Location:Home > TURBO GARRETT > TURBOS GARRETT › GT SERIES > 2003 Saab 9-3 Arc & Vector: More Kroner, Sven! Saab's new 9-3 Arc and Vector lead a product blitz ai

2003 Saab 9-3 Arc & Vector: More Kroner, Sven! Saab's new 9-3 Arc and Vector lead a product blitz ai

Time:2018-02-10 21:47Turbochargers information Click:

Saab s 2003 more Vector

SAAB HAS HAD A BIT OF a tough time, lately. And not just recently, lately. Like, the last 10 years lately. It has lost money in eight or nine (depend- ing whom you ask) of the last 10 years. Last year, pretty much everyone agrees, Saab lost half a billion dollars. That’s dollars, not kroner, and half a billion of them is a formidable figure even by GM’s standards.

But the Swedes aren’t just sitting around the sauna beating each other with birch leaves and herring and complaining about it.

2003 SAAB 9-3

ARC & VECTOR  


ON SALE: Now

BASE PRICE: $30,670 (Arc), $33,170 (Vector)

POWERTRAIN: 2.0-liter, 210-hp, 221-lb-ft turbocharged four; fwd, six-speed manual

CURB WEIGHT: 3175 pounds

0-60 MPH: 7.58 seconds

 


Saab has big plans. The GM subsidiary put a pile of cash into a new assembly plant in Trollhattan that will see both the 9-3 and 9-5 going down the same line—which Saab says should make for a 20 percent improvement in productivity.

Future all-wheel-drive options and a 9-3 crossover SUV are due within the next three years and will also share that assembly line. The 9-3 convertible will reach showrooms Oct. 1. GM recently said it is considering building Saabs in the United States. And there’s talk of a smaller model based on the sporty, fun and cheap Subaru WRX. So from a business perspective, Saab is doing all the right things.

But what has Saab done for you lately? The biggest first step to recovery came in October when the new 9-3 went on sale in the States. Now, about the time you read this, there will be two more models of the 9-3 available, both with more horsepower.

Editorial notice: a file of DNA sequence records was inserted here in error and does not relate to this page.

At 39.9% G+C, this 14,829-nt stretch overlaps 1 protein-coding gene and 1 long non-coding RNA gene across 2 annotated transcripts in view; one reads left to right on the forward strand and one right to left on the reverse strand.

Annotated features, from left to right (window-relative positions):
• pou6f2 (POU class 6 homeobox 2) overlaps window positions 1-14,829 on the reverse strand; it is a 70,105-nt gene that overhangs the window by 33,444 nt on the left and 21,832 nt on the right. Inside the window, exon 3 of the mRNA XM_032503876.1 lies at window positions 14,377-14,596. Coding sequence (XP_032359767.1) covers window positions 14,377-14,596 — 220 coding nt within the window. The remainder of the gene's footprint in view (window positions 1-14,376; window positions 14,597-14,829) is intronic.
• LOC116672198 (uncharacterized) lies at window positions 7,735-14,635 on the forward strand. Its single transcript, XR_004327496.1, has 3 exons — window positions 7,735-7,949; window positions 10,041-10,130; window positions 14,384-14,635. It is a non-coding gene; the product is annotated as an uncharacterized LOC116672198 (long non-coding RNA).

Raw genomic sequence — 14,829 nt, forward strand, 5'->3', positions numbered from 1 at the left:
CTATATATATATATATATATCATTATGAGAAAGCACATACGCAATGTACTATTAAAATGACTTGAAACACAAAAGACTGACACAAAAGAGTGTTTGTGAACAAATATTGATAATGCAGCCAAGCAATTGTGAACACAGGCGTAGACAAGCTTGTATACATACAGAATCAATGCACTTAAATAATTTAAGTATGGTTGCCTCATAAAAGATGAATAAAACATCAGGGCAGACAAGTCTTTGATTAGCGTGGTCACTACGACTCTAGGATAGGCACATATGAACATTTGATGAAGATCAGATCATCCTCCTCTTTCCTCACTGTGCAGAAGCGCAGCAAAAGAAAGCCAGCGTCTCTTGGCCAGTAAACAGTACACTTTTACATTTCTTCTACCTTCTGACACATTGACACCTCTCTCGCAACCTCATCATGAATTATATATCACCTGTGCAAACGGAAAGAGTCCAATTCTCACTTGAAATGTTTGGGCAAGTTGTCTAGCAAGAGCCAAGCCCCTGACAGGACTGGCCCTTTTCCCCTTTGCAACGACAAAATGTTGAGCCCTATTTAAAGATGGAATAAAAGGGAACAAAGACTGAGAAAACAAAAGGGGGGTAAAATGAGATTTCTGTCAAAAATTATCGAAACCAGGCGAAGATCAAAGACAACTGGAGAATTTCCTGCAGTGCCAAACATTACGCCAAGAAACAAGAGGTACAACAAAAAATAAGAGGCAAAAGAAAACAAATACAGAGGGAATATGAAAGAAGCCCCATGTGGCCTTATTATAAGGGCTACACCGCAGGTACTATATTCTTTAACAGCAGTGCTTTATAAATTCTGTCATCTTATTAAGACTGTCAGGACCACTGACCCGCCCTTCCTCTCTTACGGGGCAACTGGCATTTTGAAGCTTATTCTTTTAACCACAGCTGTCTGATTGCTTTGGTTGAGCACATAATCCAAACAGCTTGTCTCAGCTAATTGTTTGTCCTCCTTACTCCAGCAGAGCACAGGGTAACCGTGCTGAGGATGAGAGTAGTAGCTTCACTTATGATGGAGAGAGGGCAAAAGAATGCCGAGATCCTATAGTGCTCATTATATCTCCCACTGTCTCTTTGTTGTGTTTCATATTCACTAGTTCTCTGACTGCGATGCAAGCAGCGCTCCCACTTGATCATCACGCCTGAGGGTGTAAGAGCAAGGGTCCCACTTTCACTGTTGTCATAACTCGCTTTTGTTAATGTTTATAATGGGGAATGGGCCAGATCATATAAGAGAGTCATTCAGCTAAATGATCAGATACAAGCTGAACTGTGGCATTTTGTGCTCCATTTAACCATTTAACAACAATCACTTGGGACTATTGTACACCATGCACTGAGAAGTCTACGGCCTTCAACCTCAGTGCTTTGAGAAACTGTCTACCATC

The 9-3 Linear is what everyone outside of a marketing department would call the base model 9-3. Saab calls them "forms." Must be the long winters. The 9-3 Linear is the form that came out in October. It has a 175-hp turbo-charged four mated to your choice of a five-speed manual or five-speed automatic. The Linear has all the new 9-3 improvements like a wind-slippery, lift-reducing exterior with a Cd of 0.28; a new, more responsive MacPherson strut front and four-link rear suspension with more accurately tuned bushings for better handling; and larger disc brakes front and rear.

The two new forms (oh hell, let’s just call them models) are called Arc and Vector. Both use a 210-horsepower version of the turbo four, but the Arc is aimed at luxury while the Vector goes for performance. (There have been Arc and Vector versions of the 9-5 sedan and wagon for about two years now.)

While the 175-hp 9-3 Linear comes with a Garrett GT20 turbo with maximum boost set at 10.15 psi, the 9-3 Arc and Vector get the bigger Mitsubishi TD04 turbo with boost up to 12.3 psi. The boost is cranked up so high on Arc and Vector that even the decklid shows it, with a capital "T" after the 2.0 instead of the Linear’s lowercase "t." Both Arc and Vector come with either a five-speed automatic or a new six-speed manual to make the most out of the powerband.

While the Linear rides on 215/55R-15s, the Arc gets 215/55R-16s and the Vector 225/45R-17s. The Vector also rides lower, on stiffer springs and shocks.

Does it all work? Well, these may be the best 99/900/9-3 Saabs ever made, and they are fun to drive, as we found out after a day in the snow and ice of the Bridgestone Winter Driving School in Steamboat Springs, Colorado. They were sure fun to pull through ice-covered turns with the throttle, swinging the rear ends into pendulum turns using the laws of physics.

Saab lists rear- and all-wheel- drive Europeans like the BMW 3 Series, Audi A4 and Volvo S60 as "price competitors." At $26,575 for the Linear, $30,670 for the Arc and $33,170 for the Vector, these Saabs are indeed price competitors to those cars, if not yet their performance equals. In any case, making its cars more fun to drive is a great way for Saab to traverse the bumpy road to recovery.

Mark Vaughn

Mark Vaughn - West Coast Editor Mark Vaughn covers all car things west of the Mississippi from his Autoweek lair high above the LA metropolis.
See more by this author»

Copyright infringement? Click Here!